Pursuit means we must commit to the relational.  We must doggedly pursue the people whom we wish to welcome home.  We must never see homelessness as merely a “technical” problem to be solved, a condition that lends itself to dose/response type input, or left to a cadre of professionals who deliver programs.  No, we must pursue loving and longstanding relationships as simple folks with the simple commitment to press on.  We must not grow weary because of the failures and the inevitable disappointments.  We must be determined to continue.

Experience has shown that an unsheltered person who says “no” to services today may be open and willing tomorrow, or next week, or next year.  The only question is whether there will be someone in relationship with him or her to provide a pathway when they are ready to make a change.

Not everyone is gifted to be a “pursuer.”  But for those who are gifted; for those who were made, or who have grown to do this work, we must be relentless in our pursuit of the relationships that result in the homecoming of these, our brothers and sisters without homes.

This is what will make our Pathways programs, ultimately, successful.  We stand ready in the coming months to train volunteers willing to play this role.  Contact us if you are interested.

Ryan Collins is the Homeless Outreach Coordinator for the City of Davis and Robb Davis is the Mayor of Davis

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Disclaimer: the views expressed by guest writers are strictly those of the author and may not reflect the views of the Vanguard, its editor, or its editorial board.

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  1. Howard P

    I second Michael’s sentiments…

    Had an intense 12 week experience trying, with others, to help a homeless person who asked me to… random meeting.

    He is intelligent, had been  productive member of society, spiritual still, and …

    He has a “constellation” of the factors… lack of shelter, age, alcohol and drug use, physical and mental health issues (both relatively mild, and treatable)… but dealing with just one or two of the factors just didn’t seem to “move the football”… it is “rocket science”, in a way, to find the combination of resources needed to truly help him, rather than just sustain him…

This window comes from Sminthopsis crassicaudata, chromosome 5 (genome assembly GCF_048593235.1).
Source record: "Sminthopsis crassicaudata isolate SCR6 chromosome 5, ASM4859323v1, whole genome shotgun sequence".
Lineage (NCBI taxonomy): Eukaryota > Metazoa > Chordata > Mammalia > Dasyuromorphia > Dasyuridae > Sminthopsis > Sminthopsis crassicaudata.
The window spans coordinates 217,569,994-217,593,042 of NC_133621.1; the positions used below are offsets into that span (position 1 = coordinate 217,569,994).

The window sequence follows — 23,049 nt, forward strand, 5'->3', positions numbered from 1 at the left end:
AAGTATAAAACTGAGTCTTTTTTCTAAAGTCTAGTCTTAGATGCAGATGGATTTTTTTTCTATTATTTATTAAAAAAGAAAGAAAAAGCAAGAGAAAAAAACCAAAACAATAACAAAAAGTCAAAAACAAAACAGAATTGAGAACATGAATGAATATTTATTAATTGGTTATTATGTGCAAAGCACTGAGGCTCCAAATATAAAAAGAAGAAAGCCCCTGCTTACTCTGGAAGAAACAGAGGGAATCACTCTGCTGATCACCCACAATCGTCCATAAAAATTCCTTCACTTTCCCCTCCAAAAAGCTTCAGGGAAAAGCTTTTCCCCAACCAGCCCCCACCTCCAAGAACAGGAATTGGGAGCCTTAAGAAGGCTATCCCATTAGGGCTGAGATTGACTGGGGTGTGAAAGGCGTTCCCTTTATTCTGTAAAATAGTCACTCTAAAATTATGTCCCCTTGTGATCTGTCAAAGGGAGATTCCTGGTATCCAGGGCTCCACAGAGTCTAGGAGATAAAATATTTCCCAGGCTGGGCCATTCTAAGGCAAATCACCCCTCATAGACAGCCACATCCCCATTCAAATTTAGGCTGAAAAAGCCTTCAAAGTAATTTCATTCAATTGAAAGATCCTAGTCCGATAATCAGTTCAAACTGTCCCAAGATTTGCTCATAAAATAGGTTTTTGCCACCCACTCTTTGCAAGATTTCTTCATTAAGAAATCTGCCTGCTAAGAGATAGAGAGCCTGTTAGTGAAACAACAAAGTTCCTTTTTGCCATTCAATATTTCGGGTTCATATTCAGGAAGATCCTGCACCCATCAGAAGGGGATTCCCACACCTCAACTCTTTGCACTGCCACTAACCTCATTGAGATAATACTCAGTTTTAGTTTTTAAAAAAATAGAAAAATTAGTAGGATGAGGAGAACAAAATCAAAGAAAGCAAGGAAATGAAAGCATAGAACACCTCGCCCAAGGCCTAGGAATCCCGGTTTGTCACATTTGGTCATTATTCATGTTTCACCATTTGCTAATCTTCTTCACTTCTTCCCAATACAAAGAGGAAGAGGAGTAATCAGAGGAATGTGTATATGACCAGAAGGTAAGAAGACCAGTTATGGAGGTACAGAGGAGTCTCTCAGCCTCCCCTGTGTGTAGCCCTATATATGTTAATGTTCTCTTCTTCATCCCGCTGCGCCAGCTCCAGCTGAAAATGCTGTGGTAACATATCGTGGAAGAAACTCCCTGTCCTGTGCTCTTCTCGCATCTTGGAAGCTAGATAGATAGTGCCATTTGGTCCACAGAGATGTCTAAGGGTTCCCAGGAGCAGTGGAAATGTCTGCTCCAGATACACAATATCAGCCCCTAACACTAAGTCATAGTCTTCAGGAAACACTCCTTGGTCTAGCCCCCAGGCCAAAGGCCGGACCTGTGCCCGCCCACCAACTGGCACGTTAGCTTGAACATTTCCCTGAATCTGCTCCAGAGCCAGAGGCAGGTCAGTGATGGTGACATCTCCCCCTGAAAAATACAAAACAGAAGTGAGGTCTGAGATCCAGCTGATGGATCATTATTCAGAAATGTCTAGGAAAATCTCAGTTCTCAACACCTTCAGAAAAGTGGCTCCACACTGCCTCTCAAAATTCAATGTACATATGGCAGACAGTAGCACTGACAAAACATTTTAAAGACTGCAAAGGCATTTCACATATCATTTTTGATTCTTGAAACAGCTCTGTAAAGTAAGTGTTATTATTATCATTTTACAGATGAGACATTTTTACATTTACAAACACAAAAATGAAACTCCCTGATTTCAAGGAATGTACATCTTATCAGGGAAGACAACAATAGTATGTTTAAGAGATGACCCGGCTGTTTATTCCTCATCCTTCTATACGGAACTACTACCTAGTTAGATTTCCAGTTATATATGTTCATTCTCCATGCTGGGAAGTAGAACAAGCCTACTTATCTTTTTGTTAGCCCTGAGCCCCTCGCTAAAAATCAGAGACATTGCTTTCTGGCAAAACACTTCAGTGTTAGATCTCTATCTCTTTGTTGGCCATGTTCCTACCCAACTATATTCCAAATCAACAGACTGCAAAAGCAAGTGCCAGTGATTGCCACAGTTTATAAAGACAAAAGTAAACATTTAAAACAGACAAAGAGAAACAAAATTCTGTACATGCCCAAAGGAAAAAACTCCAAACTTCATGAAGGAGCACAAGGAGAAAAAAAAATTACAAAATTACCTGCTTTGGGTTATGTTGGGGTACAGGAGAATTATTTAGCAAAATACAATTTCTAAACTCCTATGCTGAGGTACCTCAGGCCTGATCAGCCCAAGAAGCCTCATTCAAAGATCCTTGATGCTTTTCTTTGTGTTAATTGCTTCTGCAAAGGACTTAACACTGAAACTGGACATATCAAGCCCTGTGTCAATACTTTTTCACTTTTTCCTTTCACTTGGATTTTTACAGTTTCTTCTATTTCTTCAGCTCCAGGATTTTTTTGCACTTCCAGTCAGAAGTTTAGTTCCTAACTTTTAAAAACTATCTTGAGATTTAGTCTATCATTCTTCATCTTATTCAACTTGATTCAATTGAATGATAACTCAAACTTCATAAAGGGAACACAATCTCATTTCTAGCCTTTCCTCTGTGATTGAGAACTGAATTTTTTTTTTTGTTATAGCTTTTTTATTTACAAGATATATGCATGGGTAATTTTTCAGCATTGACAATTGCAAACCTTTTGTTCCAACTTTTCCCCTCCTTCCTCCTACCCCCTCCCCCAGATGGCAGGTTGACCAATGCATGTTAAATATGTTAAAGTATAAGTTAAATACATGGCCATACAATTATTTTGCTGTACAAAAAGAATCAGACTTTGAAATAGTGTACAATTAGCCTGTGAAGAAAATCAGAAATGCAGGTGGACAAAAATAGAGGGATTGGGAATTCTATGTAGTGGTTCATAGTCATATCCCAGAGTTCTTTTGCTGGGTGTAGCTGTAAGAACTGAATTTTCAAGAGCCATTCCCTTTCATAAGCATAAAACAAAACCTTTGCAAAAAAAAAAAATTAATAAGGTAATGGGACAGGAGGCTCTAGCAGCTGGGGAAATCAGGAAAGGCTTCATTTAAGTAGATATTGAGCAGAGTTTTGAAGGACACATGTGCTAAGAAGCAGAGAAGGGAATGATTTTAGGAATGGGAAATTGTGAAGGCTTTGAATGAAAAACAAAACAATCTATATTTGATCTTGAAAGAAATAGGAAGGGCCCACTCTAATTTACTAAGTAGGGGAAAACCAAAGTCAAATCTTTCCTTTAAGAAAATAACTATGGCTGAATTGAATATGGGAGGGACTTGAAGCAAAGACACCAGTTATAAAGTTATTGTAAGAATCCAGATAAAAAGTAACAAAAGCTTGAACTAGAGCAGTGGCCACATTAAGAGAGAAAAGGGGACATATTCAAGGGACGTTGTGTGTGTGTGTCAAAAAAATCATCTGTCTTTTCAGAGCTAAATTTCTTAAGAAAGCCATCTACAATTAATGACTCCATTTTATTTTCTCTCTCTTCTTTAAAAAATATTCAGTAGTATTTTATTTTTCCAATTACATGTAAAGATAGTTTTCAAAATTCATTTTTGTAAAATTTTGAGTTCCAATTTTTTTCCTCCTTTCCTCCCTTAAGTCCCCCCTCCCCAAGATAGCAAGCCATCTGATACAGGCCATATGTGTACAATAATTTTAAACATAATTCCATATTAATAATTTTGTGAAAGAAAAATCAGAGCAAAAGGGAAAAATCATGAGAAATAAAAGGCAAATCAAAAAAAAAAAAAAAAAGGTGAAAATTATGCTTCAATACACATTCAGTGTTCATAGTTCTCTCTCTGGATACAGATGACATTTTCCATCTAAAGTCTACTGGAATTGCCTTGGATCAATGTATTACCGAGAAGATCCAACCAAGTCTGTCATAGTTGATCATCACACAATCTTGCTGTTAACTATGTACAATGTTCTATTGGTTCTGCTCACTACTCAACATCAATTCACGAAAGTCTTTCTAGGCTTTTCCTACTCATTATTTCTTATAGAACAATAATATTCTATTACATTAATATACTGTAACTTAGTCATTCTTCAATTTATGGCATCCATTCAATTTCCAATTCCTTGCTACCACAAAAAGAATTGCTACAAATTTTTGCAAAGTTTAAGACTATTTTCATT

It will not be easy, but with personal, societal, medical, and financial resources, it appears possible…

  2. Jeff M

    In Hawaii I think that doctors are prescribing housing for the homeless:

    “A small number of homeless people require a disproportionate amount of medical treatment. According to Green, a recent internal study by a major Hawaiian insurer found that over half of the state’s $2bn Medicaid allotment was consumed by a tiny fraction of users, many of whom are dealing with homelessness, mental illness and substance addiction.

    Yet research suggests that healthcare spending for those who have been homeless for long periods and struggle with mental illness and addictions falls by 43% after they have been housed and provided with supportive services. Green said many of the individuals he hopes to house cost the healthcare system an average of $120,000 annually, yet the annual cost to house an individual is $18,000. He thinks that the total savings to the state could be hundreds of millions of dollars a year.”

    The funny thing about this solution is that it actually requires housing.  I struggle being supportive of homelessness programs in Davis in the midst of so many residents that block housing development.  I hope that all of those making homelessness a cause to solve are also fully supportive of more housing development within town and on the periphery.

  3. Tia Will

    I agree with Jeff that housing is critical to helping the unsheltered who are willing to move off the street. We are currently in a visioning process for the downtown area and ultimately for the city as a whole. One thing I would like to consider is adoption of several housing alternatives the may be especially helpful to the extremely low income population and unsheltered.

    1. Tiny houses suitable for one to two occupants might be attractive to students, young professionals, seniors who wish to do a dramatic downsizing, and the unsheltered.

    2. Incorporation of tiny apartments into multiple apartment complexes that typically have one, two and three bedrooms as their mix. We encountered housing for very low income residents in an AirBNB apartment complex when visiting in Denver.


    1. Howard P

      Housing alone is not the solution… many factors… if other factors are not dealt with, they (homeless) walk away after time, except for the “low-hanging fruit” (unsjeltered student for example) where housing was the only issue…

      That said, housing/shelter is a necessary pre-cursor to any other intervention/treatment/help…